The Top 5 Secrets Your Dentist Knows About How to Repair a Broken Tooth

Wednesday, December 30, 2015
The Top 5 Secrets Your Dentist Knows About How to Repair a Broken Tooth

Are you an ice cruncher? A football player? Just a klutz? Whatever the reasons, if you’ve chipped, cracked, or broken a tooth, it’s important to get it fixed as soon as possible. While the answer to “how to repair a broken tooth yourself” is “you can’t, so don’t try,” your dentist can help you regain full use of your teeth, sometimes in as little as a single visit.

Want to know what your dentist knows about how to repair a broken tooth? At Penn Dental Family Practice, we are dedicated to providing you with education about your oral health, as well as excellent dental care. To help you better understand your condition, we’ve created this list of secrets dentists know about your broken tooth.

Five Dental Secrets to Save Your Broken Tooth

Secret #1: The type of break matters, and so does how you treat it.

The term “broken tooth” seems pretty generic, and you might imagine that there’s one prescribed method for how to repair a broken tooth. In truth, broken teeth come in many forms. The method your doctor uses to repair chipped tooth material is different from how she would repair fractured tooth cusps. In fact, there are multiple ways to break your tooth, and some you might not even notice. These include:

  • Craze Lines: Regular cracks in the surface of the tooth’s enamel.
  • Cracked tooth: A deep crack that extends down to the nerves or pulp of the tooth.
  • Chip: A small piece of surface enamel that has flaked off.
  • Broken Cusp: A break in the chewing surface of the tooth.
  • Split tooth: A break in the tooth that extends from the cusp down to the root, leaving the tooth in two pieces.
  • Broken Tooth: A large piece of tooth has broken off, often causing pain and bleeding.

As there is a wide range of ways you can injury your teeth, there is also a wide range of treatments to address these cracks, chips, and breaks. These include bonding, polishing, endodontics, crowns, and veneers.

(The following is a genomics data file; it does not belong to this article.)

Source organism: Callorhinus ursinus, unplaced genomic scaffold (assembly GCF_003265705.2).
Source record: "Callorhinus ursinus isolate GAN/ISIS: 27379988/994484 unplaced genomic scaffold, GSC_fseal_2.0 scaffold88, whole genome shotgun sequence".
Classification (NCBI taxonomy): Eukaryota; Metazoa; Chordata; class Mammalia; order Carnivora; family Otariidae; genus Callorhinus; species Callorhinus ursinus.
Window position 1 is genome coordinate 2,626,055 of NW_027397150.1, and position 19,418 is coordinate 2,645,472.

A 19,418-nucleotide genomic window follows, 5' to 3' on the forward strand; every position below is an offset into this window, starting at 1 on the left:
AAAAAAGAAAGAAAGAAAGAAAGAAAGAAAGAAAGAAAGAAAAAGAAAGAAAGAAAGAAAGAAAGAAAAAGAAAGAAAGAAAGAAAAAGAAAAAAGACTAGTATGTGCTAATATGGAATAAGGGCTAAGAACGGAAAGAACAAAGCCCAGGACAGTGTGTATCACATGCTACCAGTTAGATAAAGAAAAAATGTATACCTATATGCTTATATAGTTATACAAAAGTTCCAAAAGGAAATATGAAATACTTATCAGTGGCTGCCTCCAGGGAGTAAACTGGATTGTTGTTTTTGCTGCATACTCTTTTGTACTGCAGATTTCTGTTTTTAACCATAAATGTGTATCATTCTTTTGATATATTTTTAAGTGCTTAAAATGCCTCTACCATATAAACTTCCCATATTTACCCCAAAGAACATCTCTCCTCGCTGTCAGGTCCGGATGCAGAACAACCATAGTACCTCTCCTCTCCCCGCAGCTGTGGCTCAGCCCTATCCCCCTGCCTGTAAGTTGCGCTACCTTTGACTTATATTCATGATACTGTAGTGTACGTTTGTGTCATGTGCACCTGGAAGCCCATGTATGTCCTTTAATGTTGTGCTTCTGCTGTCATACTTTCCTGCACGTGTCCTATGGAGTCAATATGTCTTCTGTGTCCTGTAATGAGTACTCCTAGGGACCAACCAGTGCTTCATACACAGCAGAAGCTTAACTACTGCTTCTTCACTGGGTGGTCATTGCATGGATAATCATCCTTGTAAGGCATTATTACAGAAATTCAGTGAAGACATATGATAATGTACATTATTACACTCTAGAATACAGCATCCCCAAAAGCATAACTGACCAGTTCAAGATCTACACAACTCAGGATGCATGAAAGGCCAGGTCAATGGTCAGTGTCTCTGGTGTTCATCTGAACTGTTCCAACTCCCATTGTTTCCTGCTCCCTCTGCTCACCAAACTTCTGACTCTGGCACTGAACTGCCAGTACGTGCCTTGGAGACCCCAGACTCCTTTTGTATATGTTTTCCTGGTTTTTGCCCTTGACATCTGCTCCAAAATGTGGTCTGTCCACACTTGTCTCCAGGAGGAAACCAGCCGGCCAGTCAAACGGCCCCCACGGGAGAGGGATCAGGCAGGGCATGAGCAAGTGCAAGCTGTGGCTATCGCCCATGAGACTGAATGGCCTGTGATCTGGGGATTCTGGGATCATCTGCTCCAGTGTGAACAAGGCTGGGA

Secret #2: Messing around with a broken tooth yourself can cause permanent damage.

It may be tempting to try to treat some symptoms of a broken tooth at home, especially if you’re experiencing pain. Dentists, however, will tell you from experience with many patients that only a professional should attempt to treat your tooth.

If you’re experiencing pain or bleeding, here are some tips:

  • Don’t apply any sort of medication, such as aspirin, or oral analgesics like orajel, directly to the tooth.
  • If your tooth is bleeding, bite down lightly on gauze or a tea bag for about ten minutes to stop the bleeding.
  • Avoid eating if possible, until you can get to a dentist. If you must eat, choose soft, gentle foods and avoid chewing with your broken tooth.
  • If you’re experiencing pain, apply ice to the face outside the lips or cheek where the injured tooth is. Do not apply ice directly to the tooth.
  • You can take take an over-the-counter pain medication as directed to help with pain until you can see your dentist.
  • Contact a dentist you trust for treatment as soon as possible.

Secret #3: If you save the piece of your tooth that fell off, your dentist may be able to reattach it.

This is especially true with small chips, but any piece of your tooth that falls off should be saved. Place the piece in a small container, and cover it with saliva or milk. Your doctor may be able to reattach all or part of the material.

Secret #4: It might not hurt, but that doesn’t mean you don’t need treatment.

For many people, it’s the pain that drives them into the dental chair with a tooth injury. However, a cracked or chipped tooth doesn’t always hurt. If the break in your tooth doesn’t reach the pulp, the innermost part of the tooth which contains the tooth’s nerve endings, it likely won’t hurt. Similarly, some cracks only hurt when chewing, especially when releasing a bite.

Whether your tooth hurts or not, if you have suffered an injury, you need to have a dentist check your tooth. Even when you don’t feel pain, a crack weakens the structure of your tooth, and can lead to tooth decay. Only your dentist can determine whether or not treatment is necessary, and how to repair a broken tooth so that it doesn’t cause trouble for you in the future.

Secret #5: Even a broken tooth can last a lifetime.

While not every broken tooth can be repaired, most can, and can continue to serve you well for the rest of your life. With treatments such as bonding, crowns, endodontic treatment, and polishing, even badly broken teeth can often be saved as a whole, or in part, and continue to look and function naturally.

Do you know how to face a dental emergency?

Want to learn more about how to repair a broken tooth, and what your dentist can do to help preserve your smile? Reach out to us for an appointment at (215) 898-PDFP.